Best Employment Attorney Answers: Does my job have to inform me about my FMLA rights? How long does my employer have to respond to my FMLA leave request? How do I know what medical documentation that my employer needs to process my FMLA leave request?
There are typically two types of claims arising out of the Family and Medical Leave Act (“FMLA”), which is a federal law that provides unpaid leave from work to address personal or family medical issues. (See if you qualify for FMLA leave: My Job Says I Don’t Qualify For FMLA Leave. What Do I Do?). Most employees come to see our employment law attorneys when then have been wrongful terminated for asking for or taking FMLA. This falls under the claim of FMLA retaliation.
However, the most overlooked FMLA claim is for FMLA interference, which occurs when your employer interferes with, restrains, or denies the exercise of, or the attempt to exercise, any FMLA right. The obvious example is when a boss or manager simply denies an employee the right to take any FMLA time off. Another example is when the owner of your company tells you that you should not have surgery and time off under the FMLA because this is a busy season. Your job cannot manipulate your hours to prevent you from becoming eligible for leave under the FMLA – this would also be FMLA interference.
FMLA interference claims can also arise from your company’s failure to comply with the notice requirements mandated by the FMLA. These notice requirements include:
- Providing a physical or electronic poster or handbook provision that identifies general FMLA rights;
- Expressly telling employees of their rights to job restoration and maintenance of health and other benefits;
- Telling employees about their FMLA responsibilities, which must include, the employer’s requirements, if any, for the employee to provide medical certification and the consequences for not doing so;
- Providing instructions for the employee to make any premium payments for health benefits that the employee must make during leave as well as the employee liability for payments if that employee does not come back to work after taking FMLA leave;
- Informing employees whether specific leave is being counted as FMLA or non-FMLA leave, and, if it is FMLA leave, how much of that time that will count against their allotted 12 weeks of FMLA leave per year and the designated dates for how the year is being calculated;
- Responding within five business days of an employee’s initial request for leave or when the employer acquires knowledge that an employee leave may be for an FMLA-qualifying reason, including whether the employee is eligible for FMLA, and if not, provide at least one reason why not;
- Providing within five business daysof having enough information a written determination whether the leave is FMLA-qualifying; and
- If an employer is unable to determine whether a leave request should be designated as FMLA-protected because a submitted certification is incomplete or insufficient, providing written notice specifically stating what additional information is needed.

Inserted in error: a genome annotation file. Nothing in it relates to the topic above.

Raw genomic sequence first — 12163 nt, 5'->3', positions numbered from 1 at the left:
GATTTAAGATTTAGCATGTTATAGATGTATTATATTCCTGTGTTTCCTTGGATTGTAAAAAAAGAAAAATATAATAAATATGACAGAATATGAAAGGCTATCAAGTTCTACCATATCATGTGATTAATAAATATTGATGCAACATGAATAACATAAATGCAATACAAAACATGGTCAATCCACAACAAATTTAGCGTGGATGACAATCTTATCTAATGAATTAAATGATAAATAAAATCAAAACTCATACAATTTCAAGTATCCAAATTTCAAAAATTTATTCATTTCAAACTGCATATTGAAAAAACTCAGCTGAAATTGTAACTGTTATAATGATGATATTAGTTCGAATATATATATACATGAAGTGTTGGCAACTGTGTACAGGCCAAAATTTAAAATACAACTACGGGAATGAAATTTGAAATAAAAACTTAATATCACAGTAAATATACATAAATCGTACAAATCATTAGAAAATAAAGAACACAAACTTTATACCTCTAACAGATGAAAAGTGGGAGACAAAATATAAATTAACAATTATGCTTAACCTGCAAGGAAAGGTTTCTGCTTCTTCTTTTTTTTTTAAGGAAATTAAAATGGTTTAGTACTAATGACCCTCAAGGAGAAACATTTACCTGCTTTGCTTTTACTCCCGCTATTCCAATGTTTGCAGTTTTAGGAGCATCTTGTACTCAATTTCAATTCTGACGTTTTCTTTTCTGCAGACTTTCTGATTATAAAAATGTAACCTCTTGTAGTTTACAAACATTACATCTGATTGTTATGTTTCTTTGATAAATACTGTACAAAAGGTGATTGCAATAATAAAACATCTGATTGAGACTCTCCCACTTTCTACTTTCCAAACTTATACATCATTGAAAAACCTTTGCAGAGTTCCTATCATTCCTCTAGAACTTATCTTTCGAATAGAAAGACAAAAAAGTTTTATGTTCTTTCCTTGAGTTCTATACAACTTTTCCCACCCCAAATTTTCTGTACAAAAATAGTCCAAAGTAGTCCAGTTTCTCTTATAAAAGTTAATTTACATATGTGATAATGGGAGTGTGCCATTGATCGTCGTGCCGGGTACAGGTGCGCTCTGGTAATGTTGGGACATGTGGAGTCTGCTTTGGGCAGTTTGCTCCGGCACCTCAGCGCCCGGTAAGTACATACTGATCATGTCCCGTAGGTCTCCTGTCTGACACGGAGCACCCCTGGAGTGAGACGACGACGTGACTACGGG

Understanding the intricacies of the FMLA requirement is critical to evaluating potential FMLA claims. This is why it is essential to select the very best and most knowledgeable employment law firm that you can find.
If you feel that you are being wrongfully denied medical leave rights under the Family Medical Leave Act (FMLA) or are being retaliated against for taking medical leave, you should call the right attorney as quickly as possible to schedule a free and confidential consultation. The best option is not to wait. Call our top attorneys in Cleveland, Cincinnati, Columbus, Detroit, and Toledo. Spitz, The Employee’s Law Firm, and its attorneys are experienced and dedicated to protecting disabled employees’ rights under the FMLA, ADA and Ohio employment law. Our lawyers will be here to get you the FMLA leave that you are entitled to or fight to get you paid for being wrongfully fired.
Spitz’s employment law website is an advertisement. The materials available at the top of this medical leave page and on this employment law website are for informational purposes only and not for the purpose of providing legal advice to employees. If you are still asking, “do I qualify for medical leave under the FMLA?”, “what should I do if my supervisor won’t give me medical leave?”, “can my boss deny me medical leave to care for my sick son?”, “what should I do if I was fired in retaliation for taking FMLA leave to get cancer treatment?”, or “is my employer allowed to demote me for taking FMLA leave”, your best option is to contact an Ohio medical leave attorney to obtain advice with respect to FMLA questions or any particular employment law issue. Use and access to this employment law website or any of the links contained within the site do not create an attorney-client relationship. The legal opinions expressed at or through this site are the opinions of the individual lawyer and may not reflect the opinions of The Spitz Law Firm, LLC, Brian Spitz, or any individual attorney.